Refinance The best businesses are also the best funded and financed. A strong financial foundation gives business owners the opportunity to innovate, and take advantage of opportunities. Now is the time to take a hard look at your finances, your financial systems, and your cash requirements. Prepare a 12-month cashflow, focus on managing your cash and use this information for strategy and pricing decisions.

Restructure Most companies use the same organisation chart for years without ever changing it. But over time, the old structure doesn’t work as business and customer demands change. Perhaps it is time to restructure and take a look at job roles, responsibilities, and who is in charge of your operations. What does the structure need to be to deliver the success desired?

Refocus What does you offer or do different to attract customers to pay full price for your services? How do you gather new fans of your company? Have you changed your target market or delivery systems to expand your customer base? Trying to convince new customers to hire your company using the same old bid strategy and price methodology won’t get you the growth you want. It is time to refocus your customer strategy and look for new customers in new markets by offering something exciting that gets customers paying you what it’s worth?

Rebuild Take a fresh look at your overall company branding, image, logo, communications, presentations, office, business cards, and website. Do they create any excitement? Do they give out the right professional impression to your customers? Does it make your employees proud to be a part of a winning team? Does it promote technical expertise and value? Rebuild your marketing, almost as a relaunch.

Revamp What business routines do you call over and over, year after year? Have you called any new plays lately? Your management style must be agile in today’s competitive economy, what new ideas and innovations have you introduced to refresh the business and shock customers (in the nicest possible way?) Think inside out, think like a customer, not a supplier.

Refresh How much time do you give your team to training on a regular basis to renew or develop new skills? Identify the training and development needs for each member of staff to get them performing at a higher level and with continuous improvement. Use personal coaching to stimulate and agitate them to get their heads up and seek to perform the best they can be.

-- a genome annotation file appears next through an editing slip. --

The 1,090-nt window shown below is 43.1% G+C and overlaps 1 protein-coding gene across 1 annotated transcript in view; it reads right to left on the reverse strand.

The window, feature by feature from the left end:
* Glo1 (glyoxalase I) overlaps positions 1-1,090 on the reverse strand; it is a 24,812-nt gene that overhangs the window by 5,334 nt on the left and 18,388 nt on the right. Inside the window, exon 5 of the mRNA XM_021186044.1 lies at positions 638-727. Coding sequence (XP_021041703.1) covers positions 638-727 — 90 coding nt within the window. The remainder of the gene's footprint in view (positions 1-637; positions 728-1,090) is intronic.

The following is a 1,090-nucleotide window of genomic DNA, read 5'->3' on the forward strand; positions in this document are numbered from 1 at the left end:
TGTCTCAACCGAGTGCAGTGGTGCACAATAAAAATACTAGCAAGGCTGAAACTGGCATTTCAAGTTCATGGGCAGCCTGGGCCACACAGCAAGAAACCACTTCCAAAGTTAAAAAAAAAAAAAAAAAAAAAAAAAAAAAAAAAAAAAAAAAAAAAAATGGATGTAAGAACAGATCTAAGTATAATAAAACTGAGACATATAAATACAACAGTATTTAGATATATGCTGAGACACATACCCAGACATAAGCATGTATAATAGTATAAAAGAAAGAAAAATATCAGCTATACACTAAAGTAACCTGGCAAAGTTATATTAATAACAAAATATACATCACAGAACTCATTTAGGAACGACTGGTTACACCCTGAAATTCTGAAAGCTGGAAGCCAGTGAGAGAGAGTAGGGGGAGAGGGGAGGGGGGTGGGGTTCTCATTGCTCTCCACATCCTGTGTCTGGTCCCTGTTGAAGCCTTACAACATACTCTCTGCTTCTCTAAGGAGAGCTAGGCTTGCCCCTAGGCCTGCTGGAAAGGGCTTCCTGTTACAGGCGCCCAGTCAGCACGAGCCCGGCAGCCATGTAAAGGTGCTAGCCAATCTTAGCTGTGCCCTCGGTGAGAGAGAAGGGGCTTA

Relive Are you living your dream with your business? Why not? Never forget your dream. Write down specifically what you want your business to do for you personally in the next 5 to 10 years. Next decide what you must do to turn your vision into reality. Make it personal, so your business enables you to work to live, not live to work.

Chip shops, like other local retailers, be they newsagents, estate agents or bike shops need to change their business model to stimulate growth, primarily due to the impact of new competition. Besides the above thoughts, other factors I’d build into my thinking include:

  • Understand your market On any Friday, one in five takeaways are from the chippy, and more than half the UK adult population visits a fish and chip shop at least once a month, so the demand is there. However, who will buy fish and chips from you? Will it be passing trade? Shoppers? Local office workers? School children? People living on a nearby housing estate? Most of your custom will be repeat business, yet I don’t see many chippies offering customer loyalty schemes, which offer many opportunities for growing your business.
  • Know your competition Remember, your potential market must be large enough to support your business. Don’t forget that the size of your market depends not only on the number of potential customers but also on the number of other chip shops and fast food outlets already supplying locally.
  • Sell the benefits of your product A portion of chips contains less fat that a prawn mayonnaise sandwich. Fish and chips have 595 calories in the average portion – an average pizza has 871; Big Mac meal with fries has 888. Besides it’s value, flavour, and availability, it’s also a healthier food option than most realise.
  • Product awareness Bear in mind that customers have become increasingly environmentally aware, so get your fish supplies from protected or sustainable sources and make this a virtue of your offering.
  • Product range Scampi and calamari feature on many chip shop menus now. In Yorkshire, haddock is the most popular fish, cod is a favourite in Lancashire. Chips with gravy is more popular in northern England than anywhere else in Britain. Provide a variety of products for your target markets.